Voice of America News
November 18, 2022
Sweden is committed to NATO’s globe-spanning 360-degree approach to confronting both today’s and tomorrow’s challenges, and that includes both Russia and China, the top Swedish military official told an audience in Washington this week.
“As of today, we see no alarming Russian movements along our borders,” Micael Byden, the supreme commander of Swedish armed forces, said Thursday during an event at the Swedish Embassy in Washington….
…Sweden does not “exclude anything, we stay alert,” Byden said, noting that Russia’s invasion of Ukraine has led to a “completely new security order in Europe.”
Byden named the joint applications to join NATO by Sweden and Finland last spring among the most notable features of that new order.
Byden said he initially thought to himself: “When you enter a new organization, a new family, you need to prove yourself. That has not been the case.”
But he pledged that “Sweden will be a net contributor from day one” and “will contribute in strategic depth, increased situational awareness and strong interoperable capabilities.”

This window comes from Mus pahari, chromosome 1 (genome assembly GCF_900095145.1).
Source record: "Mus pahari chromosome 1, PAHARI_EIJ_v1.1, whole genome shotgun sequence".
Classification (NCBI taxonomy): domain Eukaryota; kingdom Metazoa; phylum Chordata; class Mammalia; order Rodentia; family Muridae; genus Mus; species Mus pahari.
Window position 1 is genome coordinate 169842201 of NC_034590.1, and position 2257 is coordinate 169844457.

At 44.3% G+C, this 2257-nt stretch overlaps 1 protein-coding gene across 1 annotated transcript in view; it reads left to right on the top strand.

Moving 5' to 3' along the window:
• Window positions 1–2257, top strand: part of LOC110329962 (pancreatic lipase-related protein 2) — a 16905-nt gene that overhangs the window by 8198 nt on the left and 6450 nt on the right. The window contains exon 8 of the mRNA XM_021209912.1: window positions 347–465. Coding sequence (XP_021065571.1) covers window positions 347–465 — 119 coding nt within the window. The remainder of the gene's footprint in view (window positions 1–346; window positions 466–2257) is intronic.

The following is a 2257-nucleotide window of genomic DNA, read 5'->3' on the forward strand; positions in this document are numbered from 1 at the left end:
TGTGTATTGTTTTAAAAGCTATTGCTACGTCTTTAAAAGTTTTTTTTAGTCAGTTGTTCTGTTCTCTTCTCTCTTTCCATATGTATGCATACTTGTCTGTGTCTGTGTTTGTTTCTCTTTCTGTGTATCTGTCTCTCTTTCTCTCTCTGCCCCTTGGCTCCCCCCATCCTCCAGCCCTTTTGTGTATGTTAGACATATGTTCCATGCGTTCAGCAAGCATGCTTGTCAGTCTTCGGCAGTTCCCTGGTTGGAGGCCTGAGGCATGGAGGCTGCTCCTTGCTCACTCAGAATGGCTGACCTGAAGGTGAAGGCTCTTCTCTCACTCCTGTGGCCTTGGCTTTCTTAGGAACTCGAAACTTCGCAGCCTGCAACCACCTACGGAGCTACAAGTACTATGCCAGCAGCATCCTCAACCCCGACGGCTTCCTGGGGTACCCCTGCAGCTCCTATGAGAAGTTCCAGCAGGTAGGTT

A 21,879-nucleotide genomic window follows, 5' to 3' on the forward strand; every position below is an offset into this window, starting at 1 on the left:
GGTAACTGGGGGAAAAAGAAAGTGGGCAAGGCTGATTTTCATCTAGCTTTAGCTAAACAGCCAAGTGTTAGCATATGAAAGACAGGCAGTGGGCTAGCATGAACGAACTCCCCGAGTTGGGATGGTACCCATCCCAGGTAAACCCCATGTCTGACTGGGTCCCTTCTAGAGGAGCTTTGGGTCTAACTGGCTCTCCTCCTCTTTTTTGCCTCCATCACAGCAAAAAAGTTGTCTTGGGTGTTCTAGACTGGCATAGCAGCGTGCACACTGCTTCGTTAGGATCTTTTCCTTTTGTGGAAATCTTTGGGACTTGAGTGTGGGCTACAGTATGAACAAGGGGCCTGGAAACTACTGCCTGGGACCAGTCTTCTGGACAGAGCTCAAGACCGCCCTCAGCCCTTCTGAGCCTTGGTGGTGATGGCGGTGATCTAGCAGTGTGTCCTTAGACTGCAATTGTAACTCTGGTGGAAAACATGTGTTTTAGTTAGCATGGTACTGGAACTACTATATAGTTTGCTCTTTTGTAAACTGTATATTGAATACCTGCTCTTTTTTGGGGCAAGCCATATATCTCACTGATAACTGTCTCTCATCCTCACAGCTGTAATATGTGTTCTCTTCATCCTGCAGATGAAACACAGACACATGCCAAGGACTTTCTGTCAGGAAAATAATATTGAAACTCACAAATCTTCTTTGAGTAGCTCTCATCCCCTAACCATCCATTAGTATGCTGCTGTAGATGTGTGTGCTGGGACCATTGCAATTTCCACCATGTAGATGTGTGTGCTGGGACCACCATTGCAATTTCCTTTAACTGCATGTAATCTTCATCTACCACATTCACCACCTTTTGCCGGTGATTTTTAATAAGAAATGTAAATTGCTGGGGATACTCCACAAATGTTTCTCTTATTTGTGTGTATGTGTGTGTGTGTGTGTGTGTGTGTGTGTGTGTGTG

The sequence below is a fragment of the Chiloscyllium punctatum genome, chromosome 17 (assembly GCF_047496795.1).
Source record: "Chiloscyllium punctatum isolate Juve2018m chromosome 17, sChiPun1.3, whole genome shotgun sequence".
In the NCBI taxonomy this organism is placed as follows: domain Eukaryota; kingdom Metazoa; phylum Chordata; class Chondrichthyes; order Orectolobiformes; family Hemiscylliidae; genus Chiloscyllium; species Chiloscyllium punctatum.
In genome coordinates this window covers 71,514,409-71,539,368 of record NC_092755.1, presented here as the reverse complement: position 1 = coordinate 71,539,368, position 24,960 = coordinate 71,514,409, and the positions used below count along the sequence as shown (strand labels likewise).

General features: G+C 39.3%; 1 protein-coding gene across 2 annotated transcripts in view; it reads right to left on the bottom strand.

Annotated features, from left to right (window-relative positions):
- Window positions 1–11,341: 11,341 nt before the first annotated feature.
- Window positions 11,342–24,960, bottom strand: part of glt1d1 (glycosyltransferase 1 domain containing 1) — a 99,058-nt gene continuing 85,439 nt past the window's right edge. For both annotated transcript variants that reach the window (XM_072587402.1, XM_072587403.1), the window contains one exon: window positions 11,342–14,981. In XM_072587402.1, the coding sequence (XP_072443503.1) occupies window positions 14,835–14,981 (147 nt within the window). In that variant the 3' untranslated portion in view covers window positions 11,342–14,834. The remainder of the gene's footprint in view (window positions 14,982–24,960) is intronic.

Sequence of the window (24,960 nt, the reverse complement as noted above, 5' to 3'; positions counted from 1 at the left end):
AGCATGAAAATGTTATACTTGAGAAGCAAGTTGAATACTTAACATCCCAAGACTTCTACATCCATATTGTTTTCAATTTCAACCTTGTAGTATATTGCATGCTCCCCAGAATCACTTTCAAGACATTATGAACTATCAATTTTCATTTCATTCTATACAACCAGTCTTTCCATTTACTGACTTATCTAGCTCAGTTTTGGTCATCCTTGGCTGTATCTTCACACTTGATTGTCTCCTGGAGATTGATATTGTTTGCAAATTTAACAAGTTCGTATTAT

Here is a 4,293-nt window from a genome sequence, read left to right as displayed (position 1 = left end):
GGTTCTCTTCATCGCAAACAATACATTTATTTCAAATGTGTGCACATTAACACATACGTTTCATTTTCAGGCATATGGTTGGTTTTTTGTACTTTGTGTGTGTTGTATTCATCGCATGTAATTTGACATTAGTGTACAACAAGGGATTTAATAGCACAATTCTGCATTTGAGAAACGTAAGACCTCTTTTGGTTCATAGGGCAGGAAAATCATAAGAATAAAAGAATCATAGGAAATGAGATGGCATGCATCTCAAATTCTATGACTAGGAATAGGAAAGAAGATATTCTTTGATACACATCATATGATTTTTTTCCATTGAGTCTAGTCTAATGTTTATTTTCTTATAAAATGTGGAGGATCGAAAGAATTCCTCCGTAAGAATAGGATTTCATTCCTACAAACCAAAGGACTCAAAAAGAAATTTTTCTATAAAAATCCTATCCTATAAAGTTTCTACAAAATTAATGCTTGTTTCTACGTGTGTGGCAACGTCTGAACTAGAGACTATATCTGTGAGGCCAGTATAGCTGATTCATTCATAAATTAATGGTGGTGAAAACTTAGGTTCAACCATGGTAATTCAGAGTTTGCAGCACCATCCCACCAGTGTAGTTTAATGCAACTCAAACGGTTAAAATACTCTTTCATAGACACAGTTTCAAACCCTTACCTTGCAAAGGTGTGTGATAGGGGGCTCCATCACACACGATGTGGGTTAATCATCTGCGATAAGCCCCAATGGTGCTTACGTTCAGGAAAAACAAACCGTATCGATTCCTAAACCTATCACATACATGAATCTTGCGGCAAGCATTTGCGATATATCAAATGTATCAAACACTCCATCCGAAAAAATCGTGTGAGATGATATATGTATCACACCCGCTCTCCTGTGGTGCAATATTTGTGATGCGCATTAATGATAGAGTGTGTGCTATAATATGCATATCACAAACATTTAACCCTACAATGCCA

Byden said he has submitted recommendations to his government to strengthen the country’s military with additional standing units, new equipment and platforms, and a greater number of conscript soldiers.
“Maintaining a high-degree of situational awareness has been a key priority,” he said, emphasizing that “we fully embrace [NATO’s] 360-degree perspective.”
NATO documents describe that 360-degree approach as applying to defense in “the land, air, maritime, cyber and space domains, and against all threats and challenges.”
“We have always kept our eyes and ears towards Russia. We know Russia as our opponent,” Byden said. “We realize now that there are other countries we also need to know more about, because of [their] ambitions, and that would be China.”
He also said Sweden needs to expand its knowledge about some of those challenges facing the alliance.
“First of all, we still need to learn about China and what China is doing, that’s where we are. By ‘we,’ I mean Sweden,” he said.
[B]oth Denmark and Finland have officially adopted the term “systemic rival,” first used by the EU Commission in March 2019, to describe their view of Beijing.
Byden, a trained fighter pilot whose career has included an assignment as defense attache at the Swedish Embassy in Washington and chief of staff of the Swedish Air Force, said Sweden is eager to participate in NATO joint activities, including air policing and participating in an enhanced forward presence along NATO’s eastern border as soon as it becomes a full member.